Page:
# 8 Conditional Syllogism Examples

Conditional syllogism is a deductive reasoning method that involves two premises and a conclusion. In this method, we use the if-then statements to draw a conclusion. This type of reasoning is commonly used in mathematics, logic, and computer programming.

First, let us explore the basics of conditional syllogism and how it works.

## The Basics of Conditional Syllogism

The conditional syllogism is a logical structure that comprises three key components: the major premise, the minor premise, and the conclusion.

The major premise is typically a general statement that follows the if-then format. The minor premise, on the other hand, is a specific statement that stems from the major premise.

Finally, the conclusion represents the logical outcome of both premises put together.

When these premises are combined, they lead to an inevitable conclusion that can be inferred through deductive reasoning.

Therefore, understanding how to construct and interpret conditional syllogisms aids in making sound logical arguments.

## Conditional Syllogism Rules

To use a conditional syllogism, we must follow a set of rules.

• First, the major premise has to be a true statement.
• Secondly, the minor premise must be a specific instance of the major premise.
• Finally, the conclusion must logically follow from the two premises.

For instance, if we know that “All cars have tires” and “My bike has tires,” we cannot logically conclude that “My bike is a car” since the major premise does not apply to bicycles.

## Examples of Conditional Syllogism

Here are 8 examples of conditional syllogism

### Example 1

Major Premise: If you don’t brush your teeth regularly, you’ll get cavities.

Minor Premise: You last brushed your teeth two days ago.

Conclusion: You’re at risk of getting cavities.

Based on what we know about how not brushing your teeth can lead to cavities, and knowing that this person hasn’t been brushing lately, it’s reasonable to conclude that they are at risk for developing cavities.

### Example 2

Major premise: All birds have wings.

Minor premise: Penguins are birds.

Conclusion: Therefore, penguins have wings.

Suppose all members of a specific group share a particular characteristic. In that case, when we identify something as belonging to that group, we can conclude that it shares the same features, too. Simply put, this argument says that because all birds have wings and penguins are birds, then penguins must also have wings.

### Example 3

Major premise: If you study hard, you will get good grades.

Minor premise: I studied hard for my exam.

Conclusion: Therefore, I will get good grades on my exam.

By deductive reasoning, this argument suggests that studying hard leads to good grades. If someone puts in the effort and time to study for an exam, they will likely do well.

### Example 4

Major premise: If it snows, schools may close.

Minor premise: It is currently snowing outside.

Conclusion: Therefore, schools in the area may be closed.

This argument is saying that when it snows, there’s a chance that schools will close as a result. And since it’s currently snowing outside, it is logical to believe that schools in the area might be closed because of the weather.

### Example 5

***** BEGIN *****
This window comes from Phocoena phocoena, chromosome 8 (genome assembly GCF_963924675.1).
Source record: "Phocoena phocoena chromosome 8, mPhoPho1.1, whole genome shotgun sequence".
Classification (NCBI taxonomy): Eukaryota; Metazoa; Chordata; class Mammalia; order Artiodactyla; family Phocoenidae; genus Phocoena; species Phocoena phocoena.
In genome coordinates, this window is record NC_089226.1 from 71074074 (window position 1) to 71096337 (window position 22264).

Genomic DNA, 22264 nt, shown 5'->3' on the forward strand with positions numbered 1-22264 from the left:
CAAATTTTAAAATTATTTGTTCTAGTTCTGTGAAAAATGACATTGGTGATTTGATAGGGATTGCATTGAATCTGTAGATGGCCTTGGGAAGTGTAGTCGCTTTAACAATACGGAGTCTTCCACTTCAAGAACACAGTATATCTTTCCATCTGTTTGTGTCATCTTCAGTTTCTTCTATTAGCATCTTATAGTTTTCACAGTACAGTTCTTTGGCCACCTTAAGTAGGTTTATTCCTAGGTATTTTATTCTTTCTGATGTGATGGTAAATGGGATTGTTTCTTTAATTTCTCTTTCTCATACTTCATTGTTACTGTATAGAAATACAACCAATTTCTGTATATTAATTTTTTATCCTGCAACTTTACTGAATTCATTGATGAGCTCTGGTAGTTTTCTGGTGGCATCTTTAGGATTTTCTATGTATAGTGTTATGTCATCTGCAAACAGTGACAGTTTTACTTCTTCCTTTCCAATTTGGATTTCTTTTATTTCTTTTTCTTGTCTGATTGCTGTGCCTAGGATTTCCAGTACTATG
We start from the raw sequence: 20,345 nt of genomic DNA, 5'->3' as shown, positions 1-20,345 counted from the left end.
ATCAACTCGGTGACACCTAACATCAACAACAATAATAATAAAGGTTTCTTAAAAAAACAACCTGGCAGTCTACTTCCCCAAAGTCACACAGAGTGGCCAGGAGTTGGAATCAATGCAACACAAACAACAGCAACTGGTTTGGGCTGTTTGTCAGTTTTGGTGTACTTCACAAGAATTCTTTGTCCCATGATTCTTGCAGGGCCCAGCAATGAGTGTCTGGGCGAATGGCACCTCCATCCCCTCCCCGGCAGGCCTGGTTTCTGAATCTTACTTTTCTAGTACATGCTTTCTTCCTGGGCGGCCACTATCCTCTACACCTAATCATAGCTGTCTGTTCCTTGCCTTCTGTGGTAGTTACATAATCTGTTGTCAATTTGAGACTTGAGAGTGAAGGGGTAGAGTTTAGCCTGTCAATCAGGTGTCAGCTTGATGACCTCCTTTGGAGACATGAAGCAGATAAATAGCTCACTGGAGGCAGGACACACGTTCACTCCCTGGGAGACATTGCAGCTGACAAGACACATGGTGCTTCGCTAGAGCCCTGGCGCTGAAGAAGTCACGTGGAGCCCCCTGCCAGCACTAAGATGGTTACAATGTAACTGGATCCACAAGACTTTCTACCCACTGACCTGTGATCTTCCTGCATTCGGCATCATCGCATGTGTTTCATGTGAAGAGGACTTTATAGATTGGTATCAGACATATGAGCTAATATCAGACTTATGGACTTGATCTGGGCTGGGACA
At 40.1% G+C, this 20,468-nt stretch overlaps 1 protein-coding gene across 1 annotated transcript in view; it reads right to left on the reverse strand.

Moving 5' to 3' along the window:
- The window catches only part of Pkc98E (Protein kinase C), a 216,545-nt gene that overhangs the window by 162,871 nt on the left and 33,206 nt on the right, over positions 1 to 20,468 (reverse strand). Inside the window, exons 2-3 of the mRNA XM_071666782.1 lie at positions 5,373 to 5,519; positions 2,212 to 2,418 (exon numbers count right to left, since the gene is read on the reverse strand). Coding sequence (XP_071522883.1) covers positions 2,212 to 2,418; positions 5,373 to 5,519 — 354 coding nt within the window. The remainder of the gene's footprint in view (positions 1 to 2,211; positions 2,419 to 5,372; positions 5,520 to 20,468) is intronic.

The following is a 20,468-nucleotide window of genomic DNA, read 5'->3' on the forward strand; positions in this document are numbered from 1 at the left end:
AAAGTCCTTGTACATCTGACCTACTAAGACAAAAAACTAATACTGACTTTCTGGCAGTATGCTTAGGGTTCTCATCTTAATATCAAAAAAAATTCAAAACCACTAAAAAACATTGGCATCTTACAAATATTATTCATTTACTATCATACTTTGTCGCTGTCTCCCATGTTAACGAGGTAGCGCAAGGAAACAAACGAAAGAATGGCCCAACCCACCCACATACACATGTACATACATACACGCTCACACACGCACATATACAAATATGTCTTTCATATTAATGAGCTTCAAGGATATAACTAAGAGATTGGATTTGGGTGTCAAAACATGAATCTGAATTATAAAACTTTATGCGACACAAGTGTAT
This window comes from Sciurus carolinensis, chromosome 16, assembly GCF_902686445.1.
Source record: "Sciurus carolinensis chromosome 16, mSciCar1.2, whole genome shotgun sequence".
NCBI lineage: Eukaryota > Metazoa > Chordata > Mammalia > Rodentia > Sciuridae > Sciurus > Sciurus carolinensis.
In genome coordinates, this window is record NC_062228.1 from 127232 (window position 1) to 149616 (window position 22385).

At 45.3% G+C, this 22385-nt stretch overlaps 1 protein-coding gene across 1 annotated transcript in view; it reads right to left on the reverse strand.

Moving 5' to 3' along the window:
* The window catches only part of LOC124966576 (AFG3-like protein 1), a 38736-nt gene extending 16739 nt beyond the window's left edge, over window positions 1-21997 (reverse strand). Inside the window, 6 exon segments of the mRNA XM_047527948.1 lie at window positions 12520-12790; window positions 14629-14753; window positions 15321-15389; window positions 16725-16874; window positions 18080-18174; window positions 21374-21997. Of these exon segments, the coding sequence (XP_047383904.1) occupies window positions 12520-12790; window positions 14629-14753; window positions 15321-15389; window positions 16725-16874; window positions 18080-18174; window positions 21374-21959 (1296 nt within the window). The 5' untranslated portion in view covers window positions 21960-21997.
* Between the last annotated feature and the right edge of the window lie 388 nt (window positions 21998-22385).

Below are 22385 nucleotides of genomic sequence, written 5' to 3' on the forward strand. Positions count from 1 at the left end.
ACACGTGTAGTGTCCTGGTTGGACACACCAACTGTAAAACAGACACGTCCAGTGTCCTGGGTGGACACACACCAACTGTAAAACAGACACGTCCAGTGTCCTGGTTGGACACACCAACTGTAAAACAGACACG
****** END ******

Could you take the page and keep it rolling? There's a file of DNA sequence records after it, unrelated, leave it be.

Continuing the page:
Major premise: All humans need oxygen to survive.

Minor premise: John is a human.

Conclusion: Therefore, John needs oxygen to survive.

This argument is based on the assumption that the major premise is true and applies universally to all humans and that the minor premise accurately identifies John as a member of this group. The conclusion follows logically from these premises and can be considered valid if the premises are accepted as accurate.

### Example 6

Major premise: If you eat too much junk food, you will gain weight.

Minor Premise: You eat a lot of junk food every day.

Conclusion: Therefore, you are likely to gain weight.

This statement is something many believe to be true. If you eat unhealthy foods all the time, your body will start to store extra fat, and you will gain weight.

### Example 7

Major Premise: All reptiles lay eggs.

Minor Premise: A snake is a reptile.

Conclusion: Therefore, a snake lays eggs.

This statement argues that because all reptiles lay eggs, and snakes are classified as reptiles, then logic dictates that snakes also lay eggs.

### Example 8

Major Premise: If you exercise regularly, you will stay healthy.

Minor Premise: I exercise regularly.

Conclusion: Therefore, I am likely to stay healthy.

This argument suggests that exercising regularly can lead to good health. It infers that chances of staying healthy are higher than someone who doesn’t exercise, thus highlighting how our daily activities and habits can impact our overall well-being and encouraging us to prioritize physical activity as part of a healthy lifestyle.

Also Check:

## Conclusion

Conditional syllogism is a logical reasoning method that allows us to conclude based on two premises. By following the rules of conditional syllogism, we can avoid logical fallacies and make accurate conclusions.

Each example presents a simple logical argument based on two premises and one conclusion. They demonstrate how reasoning works by using general statements about categories or groups of objects to draw conclusions about specific instances within those categories or groups. This method is widely used in mathematics, logic, and computer programming, and it is a valuable tool for critical thinking.